Creating awareness, education, and solutions for soft-story retrofits against earthquakes is something essential particularly in the area of East Coast as long as soft-story structures are popular on the West Coast, and are typically multi-story residential buildings built above a ground-level garage, tuck-under parking garage or a storefront. Their mixed-use design often means wider openings and fewer partition walls on the first story than on the upper stories, leaving soft-story buildings structurally vulnerable in the event of a major earthquake. During the 1971 San Fernando, 1989 Loma Prieta and 1994 Northridge earthquakes, soft-story buildings sustained major damage or collapsed entirely.
Laws Require a Mandatory Retrofit
For years, cities on the West Coast have recommended soft-story retrofits for thousands of residential structures to increase building resiliency. Cities such as San Francisco, Berkeley, as well as Los Angeles have already passed laws that require a mandatory retrofit for certain soft-story residential buildings, and many other cities are following suit.
The soft-story retrofitting process may seem complicated, but we have provided information for each step along the way. Whether you are a building owner, engineer, architect, contractor or inspector, we have useful information to help you navigate your soft-story retrofit from the beginning stage of receiving a mandate letter to the latter stage of implementing a soft-story retrofit solution.
San Francisco’s Mandatory Soft Story Retrofit Program
The Mandatory Soft Story Retrofit Program was created in 2013 as a multi-year community-based effort led by the Earthquake Safety Implementation Program and enforced by the Department of Building Inspection to ensure the safety and resilience of San Francisco's housing stock through the retrofit of older, wood-framed, multi-family buildings with a soft-story condition.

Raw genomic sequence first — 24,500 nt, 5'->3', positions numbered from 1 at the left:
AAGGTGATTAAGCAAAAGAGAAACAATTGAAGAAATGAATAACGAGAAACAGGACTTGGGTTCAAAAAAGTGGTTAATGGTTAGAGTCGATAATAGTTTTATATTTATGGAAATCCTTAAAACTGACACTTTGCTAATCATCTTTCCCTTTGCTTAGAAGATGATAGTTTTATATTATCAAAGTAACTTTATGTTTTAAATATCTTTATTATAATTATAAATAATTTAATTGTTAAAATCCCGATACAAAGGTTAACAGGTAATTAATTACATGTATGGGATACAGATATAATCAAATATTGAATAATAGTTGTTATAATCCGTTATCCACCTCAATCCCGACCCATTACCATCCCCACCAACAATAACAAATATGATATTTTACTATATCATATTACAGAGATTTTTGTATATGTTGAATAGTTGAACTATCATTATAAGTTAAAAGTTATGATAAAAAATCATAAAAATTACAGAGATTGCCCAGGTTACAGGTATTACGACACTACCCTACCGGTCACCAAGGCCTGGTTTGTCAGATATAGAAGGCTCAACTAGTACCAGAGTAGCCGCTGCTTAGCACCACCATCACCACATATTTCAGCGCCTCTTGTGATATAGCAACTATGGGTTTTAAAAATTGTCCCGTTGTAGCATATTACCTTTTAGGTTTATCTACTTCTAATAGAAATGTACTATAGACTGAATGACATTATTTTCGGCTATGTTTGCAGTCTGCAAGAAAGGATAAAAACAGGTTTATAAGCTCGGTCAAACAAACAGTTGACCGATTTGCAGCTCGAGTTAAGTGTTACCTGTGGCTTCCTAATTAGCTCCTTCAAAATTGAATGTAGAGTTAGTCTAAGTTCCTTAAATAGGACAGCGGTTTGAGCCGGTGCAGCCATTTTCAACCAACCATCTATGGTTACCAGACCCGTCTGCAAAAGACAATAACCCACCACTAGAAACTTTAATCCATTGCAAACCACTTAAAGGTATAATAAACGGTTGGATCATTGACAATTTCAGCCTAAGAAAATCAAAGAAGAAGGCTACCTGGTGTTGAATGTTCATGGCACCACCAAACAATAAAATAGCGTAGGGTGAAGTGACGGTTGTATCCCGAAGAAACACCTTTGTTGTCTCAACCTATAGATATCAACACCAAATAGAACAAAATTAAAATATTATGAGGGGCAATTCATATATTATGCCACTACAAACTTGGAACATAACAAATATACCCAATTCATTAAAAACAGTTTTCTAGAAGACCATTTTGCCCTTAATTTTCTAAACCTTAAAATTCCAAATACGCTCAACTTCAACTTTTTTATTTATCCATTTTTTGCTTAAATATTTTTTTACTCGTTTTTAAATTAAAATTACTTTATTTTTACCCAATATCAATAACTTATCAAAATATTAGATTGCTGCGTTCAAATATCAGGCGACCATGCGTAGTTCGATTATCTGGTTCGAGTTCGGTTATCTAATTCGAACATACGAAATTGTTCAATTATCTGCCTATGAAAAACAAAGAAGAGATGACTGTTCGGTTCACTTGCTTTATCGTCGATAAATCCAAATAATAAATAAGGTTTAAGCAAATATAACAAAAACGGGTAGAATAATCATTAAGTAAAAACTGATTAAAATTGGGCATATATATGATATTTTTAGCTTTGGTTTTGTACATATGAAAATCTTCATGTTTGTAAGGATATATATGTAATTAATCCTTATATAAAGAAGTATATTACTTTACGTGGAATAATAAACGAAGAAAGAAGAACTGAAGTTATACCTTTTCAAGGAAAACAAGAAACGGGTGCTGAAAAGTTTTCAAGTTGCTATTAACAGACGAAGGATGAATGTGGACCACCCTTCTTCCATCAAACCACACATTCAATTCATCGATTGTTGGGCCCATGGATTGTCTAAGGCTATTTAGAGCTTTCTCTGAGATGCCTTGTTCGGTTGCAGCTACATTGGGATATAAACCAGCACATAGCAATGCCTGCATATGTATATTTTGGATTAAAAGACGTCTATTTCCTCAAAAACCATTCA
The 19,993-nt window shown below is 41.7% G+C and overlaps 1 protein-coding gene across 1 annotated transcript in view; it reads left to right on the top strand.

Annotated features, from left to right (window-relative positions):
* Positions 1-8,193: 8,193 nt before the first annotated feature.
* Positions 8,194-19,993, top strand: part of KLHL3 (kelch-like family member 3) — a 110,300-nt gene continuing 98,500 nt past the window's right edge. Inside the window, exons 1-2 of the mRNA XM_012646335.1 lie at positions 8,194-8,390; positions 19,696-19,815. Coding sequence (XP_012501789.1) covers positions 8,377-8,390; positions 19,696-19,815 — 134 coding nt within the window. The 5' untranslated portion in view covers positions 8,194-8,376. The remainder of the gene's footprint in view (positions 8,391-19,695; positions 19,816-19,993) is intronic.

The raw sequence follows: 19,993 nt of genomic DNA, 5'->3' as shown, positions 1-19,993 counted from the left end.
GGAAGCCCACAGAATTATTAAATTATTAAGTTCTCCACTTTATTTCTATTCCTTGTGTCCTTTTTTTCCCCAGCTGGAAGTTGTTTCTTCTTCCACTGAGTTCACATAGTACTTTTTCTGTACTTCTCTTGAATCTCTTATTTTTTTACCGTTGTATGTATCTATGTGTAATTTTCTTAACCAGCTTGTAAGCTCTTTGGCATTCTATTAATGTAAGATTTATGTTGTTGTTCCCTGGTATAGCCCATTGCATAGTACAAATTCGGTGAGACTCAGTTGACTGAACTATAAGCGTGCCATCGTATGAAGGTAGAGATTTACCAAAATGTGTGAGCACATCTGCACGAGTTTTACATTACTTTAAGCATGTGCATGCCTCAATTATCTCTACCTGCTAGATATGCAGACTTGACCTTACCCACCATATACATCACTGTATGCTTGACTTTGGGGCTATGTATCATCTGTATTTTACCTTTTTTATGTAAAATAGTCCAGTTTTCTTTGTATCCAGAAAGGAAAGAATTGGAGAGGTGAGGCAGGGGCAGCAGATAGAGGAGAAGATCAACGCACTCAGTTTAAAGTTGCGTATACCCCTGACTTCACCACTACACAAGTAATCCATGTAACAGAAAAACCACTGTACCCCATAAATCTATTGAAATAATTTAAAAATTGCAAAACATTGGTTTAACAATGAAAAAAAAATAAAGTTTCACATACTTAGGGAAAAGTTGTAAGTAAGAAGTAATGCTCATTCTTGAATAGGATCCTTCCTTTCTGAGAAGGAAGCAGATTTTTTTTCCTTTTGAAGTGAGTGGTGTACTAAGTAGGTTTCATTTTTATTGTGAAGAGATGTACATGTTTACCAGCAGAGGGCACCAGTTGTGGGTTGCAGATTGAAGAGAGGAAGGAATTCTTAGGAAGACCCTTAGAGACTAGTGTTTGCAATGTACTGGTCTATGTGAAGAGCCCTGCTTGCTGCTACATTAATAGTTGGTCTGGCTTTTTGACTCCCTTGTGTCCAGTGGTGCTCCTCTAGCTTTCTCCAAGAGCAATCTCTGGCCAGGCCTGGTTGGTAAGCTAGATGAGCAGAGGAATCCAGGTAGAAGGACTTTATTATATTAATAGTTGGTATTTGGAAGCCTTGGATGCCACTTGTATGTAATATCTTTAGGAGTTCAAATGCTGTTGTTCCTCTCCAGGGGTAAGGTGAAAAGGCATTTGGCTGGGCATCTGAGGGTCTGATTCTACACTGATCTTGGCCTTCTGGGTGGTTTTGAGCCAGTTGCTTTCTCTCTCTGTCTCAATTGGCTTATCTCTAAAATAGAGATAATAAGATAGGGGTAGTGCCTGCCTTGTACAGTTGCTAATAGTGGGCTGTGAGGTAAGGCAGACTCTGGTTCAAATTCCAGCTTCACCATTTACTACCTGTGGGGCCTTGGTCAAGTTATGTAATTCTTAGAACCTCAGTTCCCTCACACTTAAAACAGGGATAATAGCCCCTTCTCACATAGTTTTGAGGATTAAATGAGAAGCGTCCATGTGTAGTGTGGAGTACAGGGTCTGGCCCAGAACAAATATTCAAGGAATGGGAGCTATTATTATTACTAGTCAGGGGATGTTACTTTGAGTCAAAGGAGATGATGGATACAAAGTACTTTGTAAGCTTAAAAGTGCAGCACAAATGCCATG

As part of this program, all affected property owners were noticed beginning in September 2013 and were required to have submitted their screening forms to DBI by September 15, 2014. DBI has achieved over a 99% response to the program. Buildings that have not complied with this requirement have been placarded and issued Notices of Violation.
We encourage property owners of soft-story buildings to take the necessary steps to comply with program requirements by filing for a permit to ensure their properties are seismically safe in anticipation of the next big quake. Read one of our articles for more information about the program’s compliance timeline and tiers.
The City of Berkeley | Soft-Story Program
The City of Berkeley requires owners of soft, weak, or open-front buildings with five or more dwelling units to retrofit their buildings per Berkeley Municipal Code Chapter 19.39. Owners were required to apply for a building permit by December 31, 2016, and have two years to complete the work after submitting their permit application. The law took effect on January 4, 2014, and applies to wood-frame buildings constructed prior to 1978.
Read about our new Retrofit Grants available for owners of soft-story buildings.
SWOF building owners must also post an earthquake warning sign and notify their tenants of the building's potentially hazardous condition. Under the first phase of the soft story program, starting in 2005, SWOF building owners were required to submit an engineering evaluation report identifying their building's weaknesses and ways to remedy those weaknesses.